Toshihide Horikawa; Yoshiyuki Kitakaze; Tomoki Sekida; Jun’ichi Hayashi; Masahiro Katoh

    2010-01-01

    Activated carbons were prepared from bamboo by chemical activation with K2CO3 or physical activation with CO2. The structural and surface chemical characteristics of the activated carbons were determined by N2 adsorption–desorption and Boehm titration, respectively. The water vapor adsorption properties of the activated carbons with various pore structures (preparation conditions) were examined. The relationship between water vapor adsorption capacity and

  12. Investigation kinetics mechanisms of adsorption malachite green onto activated carbon

    Microsoft Academic Search

    Y. Önal; C. Akmil-Ba?ar; Ç. Sar?c?-Özdemir

    2007-01-01

    Lignite was used to prepare activated carbon (T3K618) by chemical activation with KOH. Pore properties of the activated carbon such as BET surface area, pore volume, pore size distribution, and pore diameter were characterized by t-plot based on N2 adsorption isotherm. BET surface area of activated carbon is determined as 1000m2\\/g. Adsorption capacity of malachite green (MG) onto T3K618 activated

  13. Synthesis and characterization of vanadium nanoparticles on activated carbon and their catalytic activity in thiophene hydrodesulphurization

    NASA Astrophysics Data System (ADS)

    Pinto, Susana; D'Ornelas, Lindora; Betancourt, Paulino

    2008-06-01

    Vanadium nanoparticles (˜7 nm) stabilized on activated carbon were synthesized by the reduction of VCl 3·3THF with K[BEt 3H]. This material was characterized by inductive coupled plasma-atomic emission spectroscopy (ICP-AES), high-resolution transmission electron microscopy (HRTEM) and X-ray photoelectron spectroscopy (XPS) analyses. The catalytic performance of the carbon-supported vanadium was studied using thiophene hydrodesulfurization (HDS) as model reaction at 300 °C and P = 1 atm. The catalytic activity of the vanadium carbide phase on the activated carbon carrier was more significant than that of the reference catalysts, alumina supported NiMoS. The method proposed for the synthesis of such a catalyst led to an excellent performance of the HDS process.

  14. Authigenic carbonates from active methane seeps offshore southwest Africa

    NASA Astrophysics Data System (ADS)

    Pierre, Catherine; Blanc-Valleron, Marie-Madeleine; Demange, Jérôme; Boudouma, Omar; Foucher, Jean-Paul; Pape, Thomas; Himmler, Tobias; Fekete, Noemi; Spiess, Volkhard

    2012-12-01

    The southwest African continental margin is well known for occurrences of active methane-rich fluid seeps associated with seafloor pockmarks at water depths ranging broadly from the shelf to the deep basins, as well as with high gas flares in the water column, gas hydrate accumulations, diagenetic carbonate crusts and highly diverse benthic faunal communities. During the M76/3a expedition of R/V METEOR in 2008, gravity cores recovered abundant authigenic carbonate concretions from three known pockmark sites—Hydrate Hole, Worm Hole, the Regab pockmark—and two sites newly discovered during that cruise, the so-called Deep Hole and Baboon Cluster. The carbonate concretions were commonly associated with seep-benthic macrofauna and occurred within sediments bearing shallow gas hydrates. This study presents selected results from a comprehensive analysis of the mineralogy and isotope geochemistry of diagenetic carbonates sampled at these five pockmark sites. The oxygen isotope stratigraphy obtained from three cores of 2-5 m length indicates a maximum age of about 60,000-80,000 years for these sediments. The authigenic carbonates comprise mostly magnesian calcite and aragonite, associated occasionally with dolomite. Their very low carbon isotopic compositions (-61.0 < ?13C ‰ V-PDB < -40.1) suggest anaerobic oxidation of methane (AOM) as the main process controlling carbonate precipitation. The oxygen isotopic signatures (+2.4 < ?18O ‰ V-PDB < +6.2) lie within the range in equilibrium under present-day/interglacial to glacial conditions of bottom seawater; alternatively, the most positive ?18O values might reflect the contribution of 18O-rich water from gas hydrate decomposition. The frequent occurrence of diagenetic gypsum crystals suggests that reduced sulphur (hydrogen sulphide, pyrite) from sub-seafloor sediments has been oxidized by oxygenated bottom water. The acidity released during this process can potentially induce the dissolution of carbonate, thereby providing enough Ca2+ ions for pore solutions to reach gypsum saturation; this is thought to be promoted by the bio-irrigation and burrowing activity of benthic fauna. The ?18O-?13C patterns identified in the authigenic carbonates are interpreted to reflect variations in the rate of AOM during the last glacial-interglacial cycle, in turn controlled by variably strong methane fluxes through the pockmarks. These results complement the conclusions of Kasten et al. in this special issue, based on authigenic barite trends at the Hydrate Hole and Worm Hole pockmarks which were interpreted to reflect spatiotemporal variations in AOM related to subsurface gas hydrate formation-decomposition.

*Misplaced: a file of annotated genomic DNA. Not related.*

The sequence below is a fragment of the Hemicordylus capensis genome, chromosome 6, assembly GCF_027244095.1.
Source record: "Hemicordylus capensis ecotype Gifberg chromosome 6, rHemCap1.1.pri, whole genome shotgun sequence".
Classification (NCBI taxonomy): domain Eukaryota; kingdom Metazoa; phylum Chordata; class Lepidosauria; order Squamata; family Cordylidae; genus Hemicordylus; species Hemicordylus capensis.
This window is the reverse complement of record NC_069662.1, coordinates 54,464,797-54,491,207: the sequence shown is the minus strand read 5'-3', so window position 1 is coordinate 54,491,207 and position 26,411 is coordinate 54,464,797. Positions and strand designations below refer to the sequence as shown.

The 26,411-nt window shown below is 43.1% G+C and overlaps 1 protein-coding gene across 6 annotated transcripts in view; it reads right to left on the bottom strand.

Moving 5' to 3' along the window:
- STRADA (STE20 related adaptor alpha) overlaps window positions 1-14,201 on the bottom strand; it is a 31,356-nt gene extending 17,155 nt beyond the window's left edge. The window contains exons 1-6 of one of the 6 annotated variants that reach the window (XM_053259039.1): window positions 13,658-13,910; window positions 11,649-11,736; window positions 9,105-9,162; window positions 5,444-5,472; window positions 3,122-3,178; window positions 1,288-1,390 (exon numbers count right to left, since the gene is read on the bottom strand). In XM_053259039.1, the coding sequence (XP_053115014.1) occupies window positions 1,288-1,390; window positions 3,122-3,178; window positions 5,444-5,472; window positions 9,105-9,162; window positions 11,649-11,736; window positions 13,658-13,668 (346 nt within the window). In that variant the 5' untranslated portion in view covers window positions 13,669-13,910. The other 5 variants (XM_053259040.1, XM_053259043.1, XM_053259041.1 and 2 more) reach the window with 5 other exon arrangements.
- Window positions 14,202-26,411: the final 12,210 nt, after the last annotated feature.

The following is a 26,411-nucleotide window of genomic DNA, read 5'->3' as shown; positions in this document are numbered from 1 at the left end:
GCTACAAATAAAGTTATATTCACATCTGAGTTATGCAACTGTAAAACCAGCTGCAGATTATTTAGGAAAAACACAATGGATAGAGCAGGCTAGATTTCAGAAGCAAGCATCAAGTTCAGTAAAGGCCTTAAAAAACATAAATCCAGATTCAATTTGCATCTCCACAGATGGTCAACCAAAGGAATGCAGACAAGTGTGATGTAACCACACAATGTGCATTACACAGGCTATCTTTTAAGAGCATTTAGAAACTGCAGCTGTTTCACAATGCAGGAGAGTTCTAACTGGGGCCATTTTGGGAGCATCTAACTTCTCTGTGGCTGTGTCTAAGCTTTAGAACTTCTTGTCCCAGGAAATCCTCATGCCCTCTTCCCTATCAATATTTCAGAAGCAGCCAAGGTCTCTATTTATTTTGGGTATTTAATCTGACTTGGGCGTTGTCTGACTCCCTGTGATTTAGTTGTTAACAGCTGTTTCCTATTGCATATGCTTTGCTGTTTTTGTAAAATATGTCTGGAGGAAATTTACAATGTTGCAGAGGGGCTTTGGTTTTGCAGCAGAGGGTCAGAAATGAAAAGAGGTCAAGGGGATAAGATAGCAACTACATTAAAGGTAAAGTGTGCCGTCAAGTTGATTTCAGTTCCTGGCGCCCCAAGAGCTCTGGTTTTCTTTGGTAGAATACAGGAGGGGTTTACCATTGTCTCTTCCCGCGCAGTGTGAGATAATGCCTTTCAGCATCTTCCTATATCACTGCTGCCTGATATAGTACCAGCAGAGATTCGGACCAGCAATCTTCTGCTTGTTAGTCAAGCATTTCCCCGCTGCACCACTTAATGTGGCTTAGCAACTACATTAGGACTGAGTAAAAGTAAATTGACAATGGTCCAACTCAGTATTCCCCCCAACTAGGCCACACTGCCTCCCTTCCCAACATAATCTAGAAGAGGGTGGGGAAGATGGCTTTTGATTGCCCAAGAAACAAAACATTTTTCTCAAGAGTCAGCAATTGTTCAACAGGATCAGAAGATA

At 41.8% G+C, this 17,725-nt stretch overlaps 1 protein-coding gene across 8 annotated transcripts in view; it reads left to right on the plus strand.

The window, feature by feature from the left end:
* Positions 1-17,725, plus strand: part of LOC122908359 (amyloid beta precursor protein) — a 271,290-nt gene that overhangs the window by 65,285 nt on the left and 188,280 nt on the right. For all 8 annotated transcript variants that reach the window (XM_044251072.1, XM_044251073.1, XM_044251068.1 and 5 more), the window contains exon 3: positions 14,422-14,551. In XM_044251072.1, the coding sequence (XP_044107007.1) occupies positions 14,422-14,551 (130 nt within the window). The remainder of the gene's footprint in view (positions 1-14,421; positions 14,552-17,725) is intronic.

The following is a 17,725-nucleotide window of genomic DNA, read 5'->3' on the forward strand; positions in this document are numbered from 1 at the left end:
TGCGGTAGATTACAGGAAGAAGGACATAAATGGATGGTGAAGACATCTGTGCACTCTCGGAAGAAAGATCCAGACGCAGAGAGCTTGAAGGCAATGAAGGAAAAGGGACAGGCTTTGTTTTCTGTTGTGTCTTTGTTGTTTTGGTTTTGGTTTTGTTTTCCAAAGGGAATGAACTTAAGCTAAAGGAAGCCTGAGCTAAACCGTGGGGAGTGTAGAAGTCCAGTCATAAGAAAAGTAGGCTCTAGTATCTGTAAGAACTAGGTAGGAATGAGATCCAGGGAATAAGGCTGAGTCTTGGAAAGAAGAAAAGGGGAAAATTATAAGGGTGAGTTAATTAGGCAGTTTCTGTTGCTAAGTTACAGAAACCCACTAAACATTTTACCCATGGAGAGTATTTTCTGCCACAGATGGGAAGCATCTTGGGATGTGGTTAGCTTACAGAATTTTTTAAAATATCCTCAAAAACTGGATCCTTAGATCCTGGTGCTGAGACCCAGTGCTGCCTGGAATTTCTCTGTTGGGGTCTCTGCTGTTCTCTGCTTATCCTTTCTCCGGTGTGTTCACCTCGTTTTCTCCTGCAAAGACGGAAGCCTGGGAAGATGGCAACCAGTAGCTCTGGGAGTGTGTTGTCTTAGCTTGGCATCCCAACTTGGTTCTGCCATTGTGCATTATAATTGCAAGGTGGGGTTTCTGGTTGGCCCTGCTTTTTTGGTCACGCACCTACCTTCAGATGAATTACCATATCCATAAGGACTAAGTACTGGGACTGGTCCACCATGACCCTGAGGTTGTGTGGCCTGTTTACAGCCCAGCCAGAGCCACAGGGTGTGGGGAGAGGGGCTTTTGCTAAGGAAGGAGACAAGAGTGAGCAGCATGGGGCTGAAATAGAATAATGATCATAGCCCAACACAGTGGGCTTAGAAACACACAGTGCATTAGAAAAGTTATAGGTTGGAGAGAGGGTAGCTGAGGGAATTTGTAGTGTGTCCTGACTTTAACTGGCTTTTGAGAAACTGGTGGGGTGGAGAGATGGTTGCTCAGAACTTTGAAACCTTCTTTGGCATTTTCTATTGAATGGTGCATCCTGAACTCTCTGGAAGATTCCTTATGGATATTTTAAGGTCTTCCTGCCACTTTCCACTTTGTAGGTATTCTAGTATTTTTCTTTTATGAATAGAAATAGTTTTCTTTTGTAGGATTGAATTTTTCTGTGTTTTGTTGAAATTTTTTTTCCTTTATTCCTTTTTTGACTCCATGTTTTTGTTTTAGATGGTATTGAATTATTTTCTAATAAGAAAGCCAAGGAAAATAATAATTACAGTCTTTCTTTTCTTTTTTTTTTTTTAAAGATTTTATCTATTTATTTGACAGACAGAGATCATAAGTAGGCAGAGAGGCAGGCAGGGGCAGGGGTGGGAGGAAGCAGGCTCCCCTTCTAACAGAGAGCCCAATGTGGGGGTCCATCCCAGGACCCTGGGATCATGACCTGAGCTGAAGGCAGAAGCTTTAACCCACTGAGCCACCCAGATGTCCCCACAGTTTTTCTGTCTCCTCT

15. The regeneration of polluted activated carbon by radiation techniques

    NASA Astrophysics Data System (ADS)

    Minghong, Wu; Borong, Bao; Ruimin, Zhou; Jinliang, Zhu; Longxin, Hu

    1998-10-01

    In this paper, the regeneration of used activated carbon from monosodium glutamate factory was experimented using radiation and acid-alkali chemical cleaning method. Results showed that the activated carbon saturated with pollutants can be wash away easily by flushing with chemical solution prior irradiation. DSC was used to monitor the change of carbon adsorption

  16. ENTRAINED-FLOW ADSORPTION OF MERCURY USING ACTIVATED CARBON

    EPA Science Inventory